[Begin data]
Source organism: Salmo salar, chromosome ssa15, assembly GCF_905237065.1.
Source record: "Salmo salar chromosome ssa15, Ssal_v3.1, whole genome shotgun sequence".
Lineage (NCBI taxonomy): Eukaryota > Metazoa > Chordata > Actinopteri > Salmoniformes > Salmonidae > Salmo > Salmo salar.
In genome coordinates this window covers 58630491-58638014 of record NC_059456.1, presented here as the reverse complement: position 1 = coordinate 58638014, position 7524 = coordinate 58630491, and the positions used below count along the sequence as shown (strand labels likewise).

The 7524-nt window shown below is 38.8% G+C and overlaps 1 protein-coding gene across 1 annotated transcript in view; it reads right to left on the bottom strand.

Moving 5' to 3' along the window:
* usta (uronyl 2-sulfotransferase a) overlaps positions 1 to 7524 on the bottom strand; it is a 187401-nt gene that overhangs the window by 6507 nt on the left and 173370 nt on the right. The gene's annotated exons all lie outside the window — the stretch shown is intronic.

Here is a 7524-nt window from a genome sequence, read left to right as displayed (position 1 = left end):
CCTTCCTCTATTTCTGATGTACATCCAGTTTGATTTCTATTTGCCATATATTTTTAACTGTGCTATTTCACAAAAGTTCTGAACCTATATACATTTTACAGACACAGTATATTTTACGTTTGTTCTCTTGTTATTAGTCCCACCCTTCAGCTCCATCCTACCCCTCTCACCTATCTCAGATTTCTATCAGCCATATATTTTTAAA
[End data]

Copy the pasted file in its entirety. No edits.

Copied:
Source organism: Salmo salar, chromosome ssa15, assembly GCF_905237065.1.
Source record: "Salmo salar chromosome ssa15, Ssal_v3.1, whole genome shotgun sequence".
Lineage (NCBI taxonomy): Eukaryota > Metazoa > Chordata > Actinopteri > Salmoniformes > Salmonidae > Salmo > Salmo salar.
In genome coordinates this window covers 58630491-58638014 of record NC_059456.1, presented here as the reverse complement: position 1 = coordinate 58638014, position 7524 = coordinate 58630491, and the positions used below count along the sequence as shown (strand labels likewise).

The 7524-nt window shown below is 38.8% G+C and overlaps 1 protein-coding gene across 1 annotated transcript in view; it reads right to left on the bottom strand.

Moving 5' to 3' along the window:
* usta (uronyl 2-sulfotransferase a) overlaps positions 1 to 7524 on the bottom strand; it is a 187401-nt gene that overhangs the window by 6507 nt on the left and 173370 nt on the right. The gene's annotated exons all lie outside the window — the stretch shown is intronic.

Here is a 7524-nt window from a genome sequence, read left to right as displayed (position 1 = left end):
CCTTCCTCTATTTCTGATGTACATCCAGTTTGATTTCTATTTGCCATATATTTTTAACTGTGCTATTTCACAAAAGTTCTGAACCTATATACATTTTACAGACACAGTATATTTTACGTTTGTTCTCTTGTTATTAGTCCCACCCTTCAGCTCCATCCTACCCCTCTCACCTATCTCAGATTTCTATCAGCCATATATTTTTAAA